The above and other objects, features and advantages of my invention will be apparent in the following detailed description of an illustrative embodiment thereof, which is to be read in connection with the accompanying drawings, wherein:
FIG. 1 is a front perspective view of a toilet seat constructed in accordance with the present invention;
FIG. 2 is a side perspective view corresponding to FIG. 1;
FIG. 3 is a plan view of FIG. 1 with dotted lines showing an open-front type version of the same seat.
FIG. 4 is a cross-sectional view of FIG. 3 taken along lines 4--4;
FIG. 4A is a cross-sectional view of FIG. 3 taken along lines 4--4 showing the dotted-line configuration of the open-front version;
FIG. 5 is a cross-sectional view of FIG. 3 taken along lines 5--5;
FIG. 6 is a side elevational view corresponding to FIG. 1;
FIG. 7 is a diagrammatic plan view of FIG. 1 illustrating a person seated on the toilet seat;
FIG. 8 is a combined cross-sectional and front elevational view of FIG. 7 taken along lines 8--8.
It is a known fact that the full-squat position is an ideal posture for easy defecation because it naturally encourages the expulsion process. It is also a known fact that our present-day toilets and toilet seats are not constructed according to the physiological requirements of the defecation process. No question, a semi-squat toilet seat positioned over a conventional toilet bowl constitutes a comprise. But such a compromise is presently most feasible and practical because it does not cost much to replace an obsolete old toilet seat with a new semi-squat toilet seat as described herein.
As seen in FIGS. 1-6, toilet seat 10 is shown with toilet seat opening 11 having an approximate figure-8-shape configuration, defined by enlarged inwardly extended and inwardly sloped opposite middle portions 12,14 provided for the support of the user's thighs, and defined by relatively narrow opposite front surface areas 16,18 and by relatively narrow opposite rear surface 20,22. FIG. 3 shows also an open-front version (dotted lines) of the same seat wherein the underlying toilet bowl rim completes the image of the approximate figure-8-shape configuration of opening 11. The inwardly-sloped enlarged middle portions 12,14 define a relatively narrow middle portion 24 of opening 11 and follow the angle of the seated user's thighs in the semi-squat position placing the knees above the hip joints, as illustrated in FIG. 8. An enlarged front portion 25 and enlarged rear portion 26 of opening 11 provide extra space adjacent the front and rear of the perineal area 27 of the user to prevent soiling of the seat and to allow for the insertion of the hand for wiping and blotting while being seated, as shown in FIG. 7. Enlarged rear portion 26 also prevents the user to sit on the back portion of the seat. The lack of any support surfaces in the rear induces the user to bend forward at the waist for proper balance. The front portion of the seat does not offer any support surfaces for the thighs; the user is thus induced to sit on the comfortable inwardly-sloped middle portions 12,14, with legs spread apart and angled upwardly, naturally assuming a semi-squat position over the middle portion of a toilet bowl for easy defecation and optimal hygiene, as illustrated in FIGS. 7,8.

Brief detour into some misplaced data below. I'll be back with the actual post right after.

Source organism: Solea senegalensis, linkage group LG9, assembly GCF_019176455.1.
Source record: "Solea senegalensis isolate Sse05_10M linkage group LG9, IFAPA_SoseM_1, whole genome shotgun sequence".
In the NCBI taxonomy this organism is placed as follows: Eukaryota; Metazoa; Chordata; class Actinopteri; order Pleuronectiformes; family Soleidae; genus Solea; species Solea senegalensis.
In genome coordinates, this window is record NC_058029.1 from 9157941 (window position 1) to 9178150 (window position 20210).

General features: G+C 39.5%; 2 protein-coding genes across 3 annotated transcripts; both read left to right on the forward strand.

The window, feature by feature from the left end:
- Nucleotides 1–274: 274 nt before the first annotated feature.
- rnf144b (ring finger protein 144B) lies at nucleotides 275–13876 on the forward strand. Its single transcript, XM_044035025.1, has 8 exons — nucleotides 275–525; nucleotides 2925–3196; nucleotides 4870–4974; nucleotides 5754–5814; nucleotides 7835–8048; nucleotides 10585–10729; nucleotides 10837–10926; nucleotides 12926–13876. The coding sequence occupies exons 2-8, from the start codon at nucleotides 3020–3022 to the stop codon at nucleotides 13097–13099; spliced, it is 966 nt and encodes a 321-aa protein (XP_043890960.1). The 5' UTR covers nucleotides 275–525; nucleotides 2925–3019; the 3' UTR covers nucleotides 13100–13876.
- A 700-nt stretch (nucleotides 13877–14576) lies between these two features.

As shown in FIGS. 5,6 buttons 30 support toilet seat 10 on the top surface of a toilet bowl and lie parallel to the plane of the support surface. It should be noted that the outer peripheral edge of seat 10 may have a different configuration as required to fit different styles and types of existing toilets. Any desired hinge means can be employed for attaching seat 10 to a toilet bowl. Any commonly employed materials such as wood, wood compositions, plastics or any other suitable materials can be used for the construction of the seat.
Although an illustrative embodiment of my invention has been described herein with reference to the accompanying drawings, it is to be understood that the invention is not limited to that precise embodiment and that various changes and modifications may be effected therein by one skilled in the art without departing from the scope or spirit of this invention.
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|US6332229||Feb 20, 2001||Dec 25, 2001||O'malley Conor||Automated flap and cup cleaner water-saving toilet|
|US6996858||Apr 25, 2005||Feb 14, 2006||York James G||Toilet seat apparatus|
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|WO2005087067A1 *||Mar 17, 2005||Sep 22, 2005||Eczacibasi Yapi Gerecleri San. Ve Tic. A.S||Automatic cleanliness system for physically handicapped persons|
|U.S. Classification||4/237, 4/234|
|International Classification||A47K13/00, A47K17/00|
|Cooperative Classification||A47K13/00, A47K2017/006|